Alias follows the life of Jessica Jones, private investigator. Jones is a mutant, and is considered in some circles to be a super-hero, although that description doesn’t fit her very well. She’s complex, not totally likeable, and very identifiable as a real person. She has super powers but chooses not to use them, and while Alias doesn’t clearly say what those powers are, we learn early on that she has a mean left hook and later on she breaks a shot glass in her hand which causes no cuts or injuries.
As the story progresses, more of Jessica’s history and powers are revealed, and there are a lot of cameos from more famous Marvel heroes. The appearances of other heroes is pretty neat for readers who are familiar with the Marvel universe, but it doesn’t prohibit people who haven’t read from starting this book.
There’s a little of everything in Alias, as Jessica takes a normal case which leads her to a large government conspiracy, which provides action and also shows Jessica’s skills as a detective. The major story arc aside, I found that the heart of Alias is Jessica’s complicated but endearing personality… I think that many of us will see our own traits in her life.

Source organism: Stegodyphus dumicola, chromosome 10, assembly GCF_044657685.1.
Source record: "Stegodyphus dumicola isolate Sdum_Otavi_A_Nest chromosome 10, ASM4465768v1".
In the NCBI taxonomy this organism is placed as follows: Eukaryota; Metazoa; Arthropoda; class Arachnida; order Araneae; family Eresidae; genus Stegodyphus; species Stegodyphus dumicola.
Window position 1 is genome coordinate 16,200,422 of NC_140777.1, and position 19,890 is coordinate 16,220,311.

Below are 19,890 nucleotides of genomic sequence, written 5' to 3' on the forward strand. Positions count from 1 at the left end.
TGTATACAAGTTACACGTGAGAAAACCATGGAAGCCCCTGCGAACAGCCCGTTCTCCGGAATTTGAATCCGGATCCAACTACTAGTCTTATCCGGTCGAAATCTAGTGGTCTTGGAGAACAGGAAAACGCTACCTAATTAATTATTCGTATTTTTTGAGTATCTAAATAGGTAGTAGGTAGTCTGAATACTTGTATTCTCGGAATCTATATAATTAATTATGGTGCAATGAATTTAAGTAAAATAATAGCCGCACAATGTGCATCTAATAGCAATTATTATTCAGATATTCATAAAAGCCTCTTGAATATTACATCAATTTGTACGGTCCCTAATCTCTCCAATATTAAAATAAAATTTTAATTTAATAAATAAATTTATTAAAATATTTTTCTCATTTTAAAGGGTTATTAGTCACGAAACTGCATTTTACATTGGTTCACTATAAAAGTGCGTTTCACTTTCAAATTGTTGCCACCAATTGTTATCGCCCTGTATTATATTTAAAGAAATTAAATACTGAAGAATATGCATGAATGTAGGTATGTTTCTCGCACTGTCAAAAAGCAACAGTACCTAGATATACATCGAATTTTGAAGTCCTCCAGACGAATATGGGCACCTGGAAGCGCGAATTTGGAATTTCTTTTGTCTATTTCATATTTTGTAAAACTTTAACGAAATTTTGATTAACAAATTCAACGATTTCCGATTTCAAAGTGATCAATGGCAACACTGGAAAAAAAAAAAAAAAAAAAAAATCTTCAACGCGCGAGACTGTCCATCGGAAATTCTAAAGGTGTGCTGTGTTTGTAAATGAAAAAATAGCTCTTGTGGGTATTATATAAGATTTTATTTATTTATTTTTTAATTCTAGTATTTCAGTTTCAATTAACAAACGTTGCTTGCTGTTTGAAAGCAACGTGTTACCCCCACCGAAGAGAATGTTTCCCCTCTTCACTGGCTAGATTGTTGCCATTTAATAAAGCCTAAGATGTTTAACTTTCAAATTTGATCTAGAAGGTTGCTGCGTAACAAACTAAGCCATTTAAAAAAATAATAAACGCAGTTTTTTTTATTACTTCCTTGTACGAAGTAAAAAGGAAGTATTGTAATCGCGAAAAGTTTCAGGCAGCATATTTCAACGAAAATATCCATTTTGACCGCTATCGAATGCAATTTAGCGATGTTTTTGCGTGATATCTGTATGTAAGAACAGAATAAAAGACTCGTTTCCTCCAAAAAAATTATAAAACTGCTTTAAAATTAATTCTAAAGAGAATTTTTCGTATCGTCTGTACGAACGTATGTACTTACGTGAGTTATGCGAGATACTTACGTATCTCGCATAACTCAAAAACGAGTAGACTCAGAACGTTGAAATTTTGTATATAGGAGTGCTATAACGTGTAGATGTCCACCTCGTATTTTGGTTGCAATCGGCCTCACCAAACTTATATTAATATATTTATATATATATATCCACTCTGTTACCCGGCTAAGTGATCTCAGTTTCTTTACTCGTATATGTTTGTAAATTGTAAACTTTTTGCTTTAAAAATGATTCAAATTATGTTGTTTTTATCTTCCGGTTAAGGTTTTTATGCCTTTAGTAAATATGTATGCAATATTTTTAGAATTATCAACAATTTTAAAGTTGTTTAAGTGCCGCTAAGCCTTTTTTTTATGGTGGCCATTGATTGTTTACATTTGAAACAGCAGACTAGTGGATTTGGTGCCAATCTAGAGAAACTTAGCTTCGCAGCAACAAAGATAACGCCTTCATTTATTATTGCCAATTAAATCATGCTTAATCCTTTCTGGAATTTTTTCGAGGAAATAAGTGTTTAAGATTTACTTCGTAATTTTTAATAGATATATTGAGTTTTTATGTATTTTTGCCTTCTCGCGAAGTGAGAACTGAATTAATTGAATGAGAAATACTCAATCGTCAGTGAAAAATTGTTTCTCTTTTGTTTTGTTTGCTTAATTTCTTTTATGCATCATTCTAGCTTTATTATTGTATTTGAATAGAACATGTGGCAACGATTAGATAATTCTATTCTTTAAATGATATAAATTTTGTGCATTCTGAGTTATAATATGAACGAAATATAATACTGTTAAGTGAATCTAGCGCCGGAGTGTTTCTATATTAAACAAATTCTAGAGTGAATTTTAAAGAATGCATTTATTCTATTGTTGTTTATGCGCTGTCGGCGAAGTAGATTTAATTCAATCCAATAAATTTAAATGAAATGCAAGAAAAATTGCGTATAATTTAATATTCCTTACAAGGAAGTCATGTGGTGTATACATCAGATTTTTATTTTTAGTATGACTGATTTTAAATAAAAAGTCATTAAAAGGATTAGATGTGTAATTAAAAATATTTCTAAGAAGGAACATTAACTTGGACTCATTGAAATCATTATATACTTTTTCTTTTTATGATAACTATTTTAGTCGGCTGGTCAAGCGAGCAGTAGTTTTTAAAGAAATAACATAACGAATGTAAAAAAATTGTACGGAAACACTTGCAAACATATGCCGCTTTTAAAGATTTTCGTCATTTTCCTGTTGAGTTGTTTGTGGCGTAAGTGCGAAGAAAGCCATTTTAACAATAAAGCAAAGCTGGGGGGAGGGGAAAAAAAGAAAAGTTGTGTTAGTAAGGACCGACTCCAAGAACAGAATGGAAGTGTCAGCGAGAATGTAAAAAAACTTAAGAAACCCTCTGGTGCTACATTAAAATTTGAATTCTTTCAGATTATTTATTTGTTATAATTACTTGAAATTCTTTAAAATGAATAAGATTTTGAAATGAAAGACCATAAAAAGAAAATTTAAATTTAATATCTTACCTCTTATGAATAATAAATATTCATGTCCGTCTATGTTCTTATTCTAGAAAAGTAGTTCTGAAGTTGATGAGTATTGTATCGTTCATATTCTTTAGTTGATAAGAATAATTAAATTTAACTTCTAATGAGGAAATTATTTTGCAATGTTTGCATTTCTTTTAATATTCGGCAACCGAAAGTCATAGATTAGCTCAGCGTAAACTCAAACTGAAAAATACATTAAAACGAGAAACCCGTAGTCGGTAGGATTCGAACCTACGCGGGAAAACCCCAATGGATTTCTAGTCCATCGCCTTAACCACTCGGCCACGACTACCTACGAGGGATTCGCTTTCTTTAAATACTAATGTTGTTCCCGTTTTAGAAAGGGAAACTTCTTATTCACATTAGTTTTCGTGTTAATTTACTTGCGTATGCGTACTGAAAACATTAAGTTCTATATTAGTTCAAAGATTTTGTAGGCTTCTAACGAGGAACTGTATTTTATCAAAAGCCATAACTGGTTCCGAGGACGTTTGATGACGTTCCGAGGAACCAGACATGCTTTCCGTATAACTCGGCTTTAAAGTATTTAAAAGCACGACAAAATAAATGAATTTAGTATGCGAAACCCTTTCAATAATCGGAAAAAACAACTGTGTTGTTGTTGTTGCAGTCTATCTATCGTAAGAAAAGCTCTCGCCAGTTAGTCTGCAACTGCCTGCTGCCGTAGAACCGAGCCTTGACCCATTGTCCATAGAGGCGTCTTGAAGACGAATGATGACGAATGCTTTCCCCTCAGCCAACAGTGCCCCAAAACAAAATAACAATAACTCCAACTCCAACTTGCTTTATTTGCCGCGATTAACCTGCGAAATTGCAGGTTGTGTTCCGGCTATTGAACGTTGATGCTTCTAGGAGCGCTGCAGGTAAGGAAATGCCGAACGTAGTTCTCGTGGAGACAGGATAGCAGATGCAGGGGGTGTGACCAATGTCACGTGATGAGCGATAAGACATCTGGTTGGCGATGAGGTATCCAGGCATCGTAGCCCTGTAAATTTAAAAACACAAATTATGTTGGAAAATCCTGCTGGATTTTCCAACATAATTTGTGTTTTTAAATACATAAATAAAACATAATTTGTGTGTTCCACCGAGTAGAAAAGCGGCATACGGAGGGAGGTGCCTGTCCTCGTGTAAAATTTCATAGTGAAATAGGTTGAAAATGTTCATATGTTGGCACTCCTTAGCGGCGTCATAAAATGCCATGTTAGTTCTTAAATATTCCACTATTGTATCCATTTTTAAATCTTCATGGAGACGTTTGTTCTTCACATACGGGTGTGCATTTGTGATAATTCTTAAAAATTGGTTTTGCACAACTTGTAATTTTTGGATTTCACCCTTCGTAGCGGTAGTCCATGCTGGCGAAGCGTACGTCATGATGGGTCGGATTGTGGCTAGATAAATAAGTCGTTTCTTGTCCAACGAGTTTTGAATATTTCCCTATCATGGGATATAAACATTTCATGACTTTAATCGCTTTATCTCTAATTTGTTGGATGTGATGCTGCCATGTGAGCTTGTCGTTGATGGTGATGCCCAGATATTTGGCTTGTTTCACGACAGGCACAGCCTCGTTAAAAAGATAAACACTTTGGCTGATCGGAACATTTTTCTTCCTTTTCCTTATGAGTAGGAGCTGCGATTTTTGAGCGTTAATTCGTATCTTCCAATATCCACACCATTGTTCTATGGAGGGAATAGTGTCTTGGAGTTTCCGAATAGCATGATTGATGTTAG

Alias Volume One somewhat pricey compared to other graphic novels, but it’s also pretty long, and I think that it’s a smart buy. The series has the “MAX” rating which is comparable to a R-rated movie. Brian Michael Bendis writes some pretty gritty stuff here. I didn’t find it to be offensive, but there’s a lot of profanity thoughout. The artwork is dark and moody, a refreshing change from the typically glammed out super-hero books, and the style fits the character perfectly.
After watching Episode 1 of Jessica Jones on Netfix I grabbed this trade paperback right away, and learned a lot about Jessica. So much that after watching more episodes of the Netflix series, I was once again impressed by how well Netfix and Marvel have collaborated to give us great TV. As for the book JQ gives this book a 8.5/10.